I was on the train once looking at some 4×6 machine prints I had just picked up of my vacation when the woman sitting next to me commented “those are beautiful! what sort of camera did you use to take those?” I reached into my pocket and pulled out an Olympus point and shoot and exclaimed “this one”. “Oh” she replied with surprise. That was it, nothing more was spoken between us for the rest of the trip.

Non Photographers have always given the camera more credit than it deserves but what photographers who’ve been working for a while learn is that cameras are just tools, and more important than tools, knowledge and working methods make for good photography.Every craftsman learns to choose and use their tools to realize what they want. Like most photographers my tools change according to what I’m working on.

Cameras for me seem to change like the cells in your body, every seven years  or so they are replaced.  This can be a serious financial hardship for all but the rich and famous, but for the rest of us,  the advent of Ebay was the great equalizer. Ebay and the shift to digital photography have benefited large format fine art photographers by making photo equipment that was financially beyond reach a few years ago available for a fraction of what it once cost.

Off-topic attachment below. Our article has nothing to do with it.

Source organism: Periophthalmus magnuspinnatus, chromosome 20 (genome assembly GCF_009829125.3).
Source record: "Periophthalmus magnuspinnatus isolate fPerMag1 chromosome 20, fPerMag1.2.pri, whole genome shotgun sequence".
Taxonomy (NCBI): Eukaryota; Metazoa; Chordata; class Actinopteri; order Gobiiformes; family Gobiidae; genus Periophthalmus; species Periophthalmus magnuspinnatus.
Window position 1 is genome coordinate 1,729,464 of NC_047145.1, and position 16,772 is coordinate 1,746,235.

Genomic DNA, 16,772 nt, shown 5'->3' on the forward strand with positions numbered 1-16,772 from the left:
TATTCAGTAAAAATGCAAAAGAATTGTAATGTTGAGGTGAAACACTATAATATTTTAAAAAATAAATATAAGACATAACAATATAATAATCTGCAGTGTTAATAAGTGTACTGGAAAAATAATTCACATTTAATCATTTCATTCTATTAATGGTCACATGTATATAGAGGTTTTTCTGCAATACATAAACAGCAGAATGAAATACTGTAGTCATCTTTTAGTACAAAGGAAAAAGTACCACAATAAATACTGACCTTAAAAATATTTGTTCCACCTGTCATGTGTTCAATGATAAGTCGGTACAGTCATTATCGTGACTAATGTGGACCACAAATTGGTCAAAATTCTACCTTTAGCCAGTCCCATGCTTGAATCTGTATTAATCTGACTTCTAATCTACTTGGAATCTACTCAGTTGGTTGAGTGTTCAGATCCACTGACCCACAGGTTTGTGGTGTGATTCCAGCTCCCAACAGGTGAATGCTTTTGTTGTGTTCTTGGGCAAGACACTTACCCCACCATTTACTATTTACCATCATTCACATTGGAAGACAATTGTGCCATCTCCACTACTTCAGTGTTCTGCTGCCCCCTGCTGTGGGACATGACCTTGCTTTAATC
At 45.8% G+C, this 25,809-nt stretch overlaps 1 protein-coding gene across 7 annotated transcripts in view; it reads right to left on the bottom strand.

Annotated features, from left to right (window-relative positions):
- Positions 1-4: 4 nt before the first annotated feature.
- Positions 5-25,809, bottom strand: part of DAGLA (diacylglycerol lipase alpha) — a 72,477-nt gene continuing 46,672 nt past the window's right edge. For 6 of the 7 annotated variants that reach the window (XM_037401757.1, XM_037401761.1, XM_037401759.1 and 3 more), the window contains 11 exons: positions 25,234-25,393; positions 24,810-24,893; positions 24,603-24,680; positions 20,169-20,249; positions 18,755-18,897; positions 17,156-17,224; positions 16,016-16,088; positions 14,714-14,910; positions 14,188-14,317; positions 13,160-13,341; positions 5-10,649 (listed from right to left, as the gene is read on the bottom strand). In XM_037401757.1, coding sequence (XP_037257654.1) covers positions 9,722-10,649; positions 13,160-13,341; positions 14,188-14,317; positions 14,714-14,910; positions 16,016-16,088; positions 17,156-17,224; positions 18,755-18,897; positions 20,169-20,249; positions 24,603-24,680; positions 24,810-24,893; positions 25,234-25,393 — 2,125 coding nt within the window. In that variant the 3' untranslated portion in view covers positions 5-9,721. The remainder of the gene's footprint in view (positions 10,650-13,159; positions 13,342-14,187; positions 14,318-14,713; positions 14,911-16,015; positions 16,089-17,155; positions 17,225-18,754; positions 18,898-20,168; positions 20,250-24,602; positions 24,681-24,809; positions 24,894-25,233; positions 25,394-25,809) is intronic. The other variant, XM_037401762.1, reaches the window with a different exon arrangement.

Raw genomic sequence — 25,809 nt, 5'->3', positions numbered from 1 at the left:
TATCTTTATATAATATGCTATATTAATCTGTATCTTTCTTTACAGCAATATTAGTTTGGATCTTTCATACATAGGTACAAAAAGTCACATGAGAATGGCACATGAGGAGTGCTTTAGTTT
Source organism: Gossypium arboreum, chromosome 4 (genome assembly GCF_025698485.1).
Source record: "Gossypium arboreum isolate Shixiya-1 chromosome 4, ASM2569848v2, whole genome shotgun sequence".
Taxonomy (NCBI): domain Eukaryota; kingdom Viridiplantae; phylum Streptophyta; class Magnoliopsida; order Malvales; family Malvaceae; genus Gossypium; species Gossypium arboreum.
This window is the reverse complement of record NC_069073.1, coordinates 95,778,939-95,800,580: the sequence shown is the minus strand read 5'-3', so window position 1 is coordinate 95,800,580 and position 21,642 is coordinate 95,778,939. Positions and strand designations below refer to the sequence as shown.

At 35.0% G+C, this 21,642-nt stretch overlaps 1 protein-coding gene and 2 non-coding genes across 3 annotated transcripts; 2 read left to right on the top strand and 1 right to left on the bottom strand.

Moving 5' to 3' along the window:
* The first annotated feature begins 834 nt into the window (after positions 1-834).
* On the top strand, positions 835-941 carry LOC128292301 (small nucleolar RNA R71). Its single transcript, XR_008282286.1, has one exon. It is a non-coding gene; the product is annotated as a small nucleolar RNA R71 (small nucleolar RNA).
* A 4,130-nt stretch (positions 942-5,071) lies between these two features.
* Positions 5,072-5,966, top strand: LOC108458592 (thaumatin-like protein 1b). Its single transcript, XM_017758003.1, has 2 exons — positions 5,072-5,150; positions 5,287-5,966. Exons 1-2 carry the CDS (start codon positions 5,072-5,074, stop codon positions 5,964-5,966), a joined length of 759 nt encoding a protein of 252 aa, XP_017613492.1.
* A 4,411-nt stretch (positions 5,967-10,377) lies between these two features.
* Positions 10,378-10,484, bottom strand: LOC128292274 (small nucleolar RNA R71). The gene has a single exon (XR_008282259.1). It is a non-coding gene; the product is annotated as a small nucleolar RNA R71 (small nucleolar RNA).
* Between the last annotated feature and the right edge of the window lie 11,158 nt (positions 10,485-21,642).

Since starting this blog I am again getting that lady on the train question as well as “how do I take pictures like yours?”  So for everyone out there that cares and my insurance company just in case, here’s the equipment I use besides my Android based smartphone which gets used a lot. I use a Lumix digital point and shoot, a 35mm Leica M4 with Summicron M 35mm 2.0 and 50mm 2.0 lenses, a Lumix G1 digital with 14-42mm and 45-200mm zoom lenses and it takes the Leica M lenses with an adapter. I work with three large format cameras, a 4×5 Linhof Kardan Lt, an Ebony 45S and a 5×7 Shen Hoa. and lenses ranging from 65mm to 400mm.

My method for shooting the kinds of subject matter I’m interested in is this: If I have all the time in the world, I’m not on private property and I find a place to park reasonably close to where I want to set up, I use a tripod. When I can’t,  I window mount the Ebony(which I have found works best for this method) use a 3′ cable release and a small mirror to see the controls on the lens. My film holders, focusing loupe and exposure meter sit next to me on the passenger seat. While exposing I remain still as to not rock the car’s suspension.

So, want to achieve excellent results? Stop thinking about the camera.  I know, digital photography enables you to shoot away with reckless abandon, driving your percentage of good pictures up, but unless you know what you’re looking to achieve, it’s still a crap shoot. Learn as much as possible and be thoughtful and fastidious in your methods. Reads like a fortune cookie doesn’t it?

 

 

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